Duncan Terrace London

If you’ve been to London you’ll know the houses don’t scream originality, so when I saw this image of Duncan Terrace designed by DOS architects I had to delve a little deeper. The problem with England is that the houses don’t capitalise on the rare sun light that is available, unlike Australia outdoor spaces in the city aren’t plentiful or frequently used. This particular design works a modern angle to capture the natural light through a glass roof and walls but doesn’t compete with the victorian build it’s attached to. Wood cladding has been used to blend the space with the exterior and gives a superb natural finish to the glass. It’s a fine example of an original contemporary room addition executed perfectly and I bet every house that looks over it is truly envious.

Duncan Terrace by DOS Architects:

“Our clients’ brief for this project was to add a modern ground floor extension to their Grade II listed Georgian terraced house in Duncan Terrace, Islington. More specifically, they wanted this extension to contain an extra bedroom, a kitchen and a living space which would act as a connection between the house and the garden whilst also respecting the existing Georgian Architecture.

Our response, which obtained full conservation and planning approval, was to create a split volume that, on one hand wouldn’t compete with the existing Architecture and on the other offered a direct link to the house’s surrounding:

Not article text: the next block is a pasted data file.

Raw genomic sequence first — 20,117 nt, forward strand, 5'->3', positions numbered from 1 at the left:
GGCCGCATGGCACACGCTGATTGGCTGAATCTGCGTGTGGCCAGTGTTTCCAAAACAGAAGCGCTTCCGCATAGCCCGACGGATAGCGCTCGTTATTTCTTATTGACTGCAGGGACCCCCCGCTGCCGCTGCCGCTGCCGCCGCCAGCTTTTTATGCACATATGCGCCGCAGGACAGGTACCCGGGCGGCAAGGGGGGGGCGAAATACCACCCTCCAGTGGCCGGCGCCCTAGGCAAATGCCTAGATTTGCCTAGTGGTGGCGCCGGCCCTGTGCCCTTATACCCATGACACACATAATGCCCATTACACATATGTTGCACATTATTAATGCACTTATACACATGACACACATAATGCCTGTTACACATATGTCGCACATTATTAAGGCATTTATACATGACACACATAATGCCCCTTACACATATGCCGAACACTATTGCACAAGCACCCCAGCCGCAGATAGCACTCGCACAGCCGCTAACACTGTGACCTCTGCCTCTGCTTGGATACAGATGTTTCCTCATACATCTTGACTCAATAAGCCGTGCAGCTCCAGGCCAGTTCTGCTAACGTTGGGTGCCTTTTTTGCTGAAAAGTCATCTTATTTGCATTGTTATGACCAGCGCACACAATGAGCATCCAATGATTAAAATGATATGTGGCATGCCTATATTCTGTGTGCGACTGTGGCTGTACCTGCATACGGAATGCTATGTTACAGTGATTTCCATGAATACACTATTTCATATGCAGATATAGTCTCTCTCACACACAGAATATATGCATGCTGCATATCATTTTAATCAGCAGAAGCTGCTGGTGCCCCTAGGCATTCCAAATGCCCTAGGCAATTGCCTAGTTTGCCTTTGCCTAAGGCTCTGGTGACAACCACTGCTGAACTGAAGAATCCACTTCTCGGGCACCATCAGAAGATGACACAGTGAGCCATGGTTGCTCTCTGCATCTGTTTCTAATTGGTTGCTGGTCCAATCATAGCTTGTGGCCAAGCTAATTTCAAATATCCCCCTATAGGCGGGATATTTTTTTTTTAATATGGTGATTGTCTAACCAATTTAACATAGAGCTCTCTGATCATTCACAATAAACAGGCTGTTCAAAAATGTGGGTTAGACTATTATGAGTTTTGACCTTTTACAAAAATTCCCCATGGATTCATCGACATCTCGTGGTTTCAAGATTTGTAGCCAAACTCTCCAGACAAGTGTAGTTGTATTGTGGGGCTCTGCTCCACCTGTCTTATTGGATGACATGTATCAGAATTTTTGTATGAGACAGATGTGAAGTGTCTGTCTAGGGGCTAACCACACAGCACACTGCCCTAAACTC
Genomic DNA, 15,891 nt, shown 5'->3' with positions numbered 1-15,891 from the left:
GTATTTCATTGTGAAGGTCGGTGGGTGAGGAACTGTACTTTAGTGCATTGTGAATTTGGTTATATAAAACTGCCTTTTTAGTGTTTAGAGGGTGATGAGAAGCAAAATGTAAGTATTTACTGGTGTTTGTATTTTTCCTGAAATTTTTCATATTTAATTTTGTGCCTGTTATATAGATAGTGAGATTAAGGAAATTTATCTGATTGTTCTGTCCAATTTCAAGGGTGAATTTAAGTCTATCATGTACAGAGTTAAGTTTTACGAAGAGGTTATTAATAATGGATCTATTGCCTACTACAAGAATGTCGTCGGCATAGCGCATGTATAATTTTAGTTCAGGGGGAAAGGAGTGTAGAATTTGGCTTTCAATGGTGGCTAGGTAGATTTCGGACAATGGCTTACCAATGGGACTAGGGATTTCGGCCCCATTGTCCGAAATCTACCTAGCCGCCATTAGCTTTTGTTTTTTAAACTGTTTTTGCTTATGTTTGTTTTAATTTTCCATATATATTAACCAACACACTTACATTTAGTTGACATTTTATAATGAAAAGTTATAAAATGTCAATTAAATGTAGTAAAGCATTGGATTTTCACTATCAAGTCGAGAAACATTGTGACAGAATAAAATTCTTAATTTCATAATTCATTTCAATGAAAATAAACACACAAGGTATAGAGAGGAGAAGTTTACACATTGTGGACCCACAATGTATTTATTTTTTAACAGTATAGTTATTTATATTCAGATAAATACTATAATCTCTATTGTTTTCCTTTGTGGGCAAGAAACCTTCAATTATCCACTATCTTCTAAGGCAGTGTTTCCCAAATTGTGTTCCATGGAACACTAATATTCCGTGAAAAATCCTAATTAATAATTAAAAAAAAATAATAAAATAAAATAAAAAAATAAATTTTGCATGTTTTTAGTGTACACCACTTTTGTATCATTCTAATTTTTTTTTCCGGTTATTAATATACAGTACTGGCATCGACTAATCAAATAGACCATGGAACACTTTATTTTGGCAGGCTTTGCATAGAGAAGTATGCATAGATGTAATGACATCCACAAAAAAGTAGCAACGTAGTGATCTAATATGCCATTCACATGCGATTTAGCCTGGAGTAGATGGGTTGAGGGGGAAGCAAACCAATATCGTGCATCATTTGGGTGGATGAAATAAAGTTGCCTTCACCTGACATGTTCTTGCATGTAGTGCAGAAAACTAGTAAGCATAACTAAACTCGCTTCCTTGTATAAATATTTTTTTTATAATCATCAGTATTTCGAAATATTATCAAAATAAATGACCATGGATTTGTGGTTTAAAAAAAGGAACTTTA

The first and more solid volume takes the form of a wooden box which, like a piece of Japanese origami, envelops the bedroom and literally brings a natural element (Iroko wood) from the outside world to the inside.

The second volume, entire in glass, brings natural light into the new living space and acts as a visual link between the Georgian house, the wooden box and the garden. The high tech structural glass used for this volume, moreover, acts as a contrast to the beautifully handcrafted timber slatted detail which envelops the adjacent volume.

Together they sit, comfortably, solid, transparent, old and new.

Approached by a private client, whose requirements were to have one extra bedroom, to be protected from the elements and at the same time to be connected with the external natural land space: we responded with this little gem.

Here, the more private space, the newly added bedroom, which is the protected part, is to merge and become part of the existing vegetation by joining the trees and plants. Whereas the more public part, is to still have a connection with the exterior landscape, but in a more public and exposed way, having a direct link, visual and physical.

Wood was the natural choice for the cladding of the volume, as it relates directly with its live surroundings and vegetation. Details such as the Olive tree, of the same age of the house, 150 years old, are only one of the connections between the interior and exterior.”



James is the Founder and Editor of The Versatile Gent.

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